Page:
NEWARK, NJ - Long before she became a justice on the U.S. Supreme Court, Ruth Bader Ginsburg spent nearly a decade in Newark as a professor at the School of Law–Newark, now Rutgers Law School.

Ginsburg, 87, who died Friday after a battle with pancreatic cancer, worked at the law school from 1963 to 1972, a period when it was at the forefront of the social justice movement.

Ginsberg had graduated from Columbia Law School in 1959 at the top of her class, but couldn't get a job at any of the white shoe law firms that typically hired top graduates of Ivy League law schools. She landed a clerkship with U.S. District Court Judge Edmund L. Palmieri in the Southern District of New York.

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After a short stint as associate director of the Columbia Law School Project on International Procedure, she arrived in Newark, one of only two women on the faculty. At the time, the law school was known as “People’s Electric Law School" because its counterculture values and progressive social agenda, according to a Rutgers University history.

Because the tuition was so affordable, the law school attracted a diverse student body. In 1971, 40% of the students entering the school were women, the second highest in the nation, according to Rutgers.

It was at Rutgers that Ginsburg developed her interest in women's issue. A group of students had asked her to lead a seminar on women and the law. In preparing for the class, Ginsburg, "quickly learned there wasn’t much to study on the subject—and in fact, there was a large gap in the law on gender equality," according to Rutgers. "That request from her students began Ginsburg’s journey to becoming a pioneer in women’s legal rights."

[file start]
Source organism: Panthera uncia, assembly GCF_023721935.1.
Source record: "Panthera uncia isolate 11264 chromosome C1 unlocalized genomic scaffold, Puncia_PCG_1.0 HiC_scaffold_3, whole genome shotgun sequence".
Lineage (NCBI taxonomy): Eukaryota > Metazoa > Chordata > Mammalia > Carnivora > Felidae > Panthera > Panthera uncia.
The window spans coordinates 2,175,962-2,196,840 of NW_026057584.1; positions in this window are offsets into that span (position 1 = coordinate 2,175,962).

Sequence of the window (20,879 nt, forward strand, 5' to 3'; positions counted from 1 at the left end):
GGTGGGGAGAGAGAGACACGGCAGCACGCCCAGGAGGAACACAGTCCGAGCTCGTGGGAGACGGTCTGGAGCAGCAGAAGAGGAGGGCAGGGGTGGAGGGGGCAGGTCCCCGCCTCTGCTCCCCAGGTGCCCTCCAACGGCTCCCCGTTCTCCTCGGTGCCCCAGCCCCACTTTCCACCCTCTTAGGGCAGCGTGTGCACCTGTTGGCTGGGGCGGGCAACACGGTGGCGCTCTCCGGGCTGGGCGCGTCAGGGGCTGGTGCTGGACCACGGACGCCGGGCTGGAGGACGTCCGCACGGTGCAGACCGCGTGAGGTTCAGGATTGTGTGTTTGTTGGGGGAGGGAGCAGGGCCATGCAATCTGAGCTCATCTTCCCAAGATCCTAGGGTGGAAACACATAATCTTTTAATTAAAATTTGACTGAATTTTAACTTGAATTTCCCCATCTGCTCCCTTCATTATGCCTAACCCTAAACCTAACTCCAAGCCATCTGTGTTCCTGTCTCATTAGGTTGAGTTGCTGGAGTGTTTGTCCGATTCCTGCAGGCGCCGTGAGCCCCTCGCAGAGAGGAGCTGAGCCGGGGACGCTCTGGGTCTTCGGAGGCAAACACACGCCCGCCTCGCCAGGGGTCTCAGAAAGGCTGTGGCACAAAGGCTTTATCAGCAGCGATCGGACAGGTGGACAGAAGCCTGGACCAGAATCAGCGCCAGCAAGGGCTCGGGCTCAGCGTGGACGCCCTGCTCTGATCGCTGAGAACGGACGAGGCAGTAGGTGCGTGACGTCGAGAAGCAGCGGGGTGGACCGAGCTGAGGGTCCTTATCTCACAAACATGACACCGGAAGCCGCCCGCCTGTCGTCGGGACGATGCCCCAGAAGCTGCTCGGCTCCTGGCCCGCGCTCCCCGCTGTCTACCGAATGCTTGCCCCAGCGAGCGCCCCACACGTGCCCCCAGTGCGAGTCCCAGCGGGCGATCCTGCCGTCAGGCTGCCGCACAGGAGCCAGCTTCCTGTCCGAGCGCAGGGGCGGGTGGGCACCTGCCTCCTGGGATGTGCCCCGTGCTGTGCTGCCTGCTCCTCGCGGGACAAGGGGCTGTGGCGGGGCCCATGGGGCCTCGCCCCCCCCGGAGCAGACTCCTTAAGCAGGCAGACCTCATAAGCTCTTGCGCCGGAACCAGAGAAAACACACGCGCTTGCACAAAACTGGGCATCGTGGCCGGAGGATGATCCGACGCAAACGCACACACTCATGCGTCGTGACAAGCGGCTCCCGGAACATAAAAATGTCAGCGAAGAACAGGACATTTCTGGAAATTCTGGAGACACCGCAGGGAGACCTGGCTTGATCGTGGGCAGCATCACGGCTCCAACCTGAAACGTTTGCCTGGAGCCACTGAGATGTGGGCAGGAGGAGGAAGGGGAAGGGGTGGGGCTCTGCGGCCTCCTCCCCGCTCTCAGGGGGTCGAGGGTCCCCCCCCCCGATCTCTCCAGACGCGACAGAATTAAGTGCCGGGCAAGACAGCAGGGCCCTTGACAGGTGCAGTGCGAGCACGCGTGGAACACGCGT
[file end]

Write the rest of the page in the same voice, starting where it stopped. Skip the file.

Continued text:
“Rutgers students sparked my interest and aided in charting the course I then pursued,” Ginsburg said in a short film, Our Revolutionary Spirit, made for Rutgers’ 250th anniversary. “Less than three years after starting the seminar, I was arguing gender discrimination cases before the Supreme Court.”

After leaving Rutgers, Ginsberg joined the faculty at Columbia Law School, becoming the first female tenured professor at the school.

At the same time, she became an appellate litigator who shaped much of the feminist legal agenda of the 1970s, a decade when many landmark sex discrimination cases came before the Supreme Court, according to Bloomberg Law.

During that period, she was instrumental in launching the Women’s Rights Project of the American Civil Liberties Union, and served as the ACLU’s General Counsel from 1973–1980, and on the National Board of Directors from 1974–1980.

In 1980, President Jimmy Carter appointed Ginsburg to the U.S. Court of Appeals for the District of Columbia Circuit. She served in that position until she was appointed by President Bill Clinton to the U.S Supreme Court in 1993 to fill the seat held by Justice Byron White. 

"Ruth Bader Ginsburg cannot be called a liberal or a conservative," Clinton said in nominating her. "She has proved herself too thoughtful for such labels.” Ginsburg was unanimously endorsed by the Senate Judiciary Committee and the Senate approved her by a 96-3 vote. She became only the second woman to serve on the high court.

In recent years, Ginsburg has become a cultural pop icon, taking the moniker Notorious RBG, named after 1990s rapper Notorious BIG. An Instagram page with the same name has more than 51,000 followers.

In hearing of her death Representative Albio Sires (D-NJ-08) said that “Ruth Bader Ginsburg was the very best of us. She has made our country a more equal place and from the very beginning of her career as a public figure, she believed in what our nation could be. From the time she was still at school, she faced down discrimination and prejudice and worked her way to the highest court in the land.” 

Sires would go on to praise the legal giant adding that her determination and dedication have helped shape an entire generation of Americans who look to her as a role model and who have had their day to day life influenced by her judicial decisions. 

“She used her legal skills to further women’s rights and strip back laws that were inherently unfair and unjust. Justice Ginsburg’s accomplishments are too numerous to count but when you look at how much she means to so many, you can begin to grasp how much she has done for us.”

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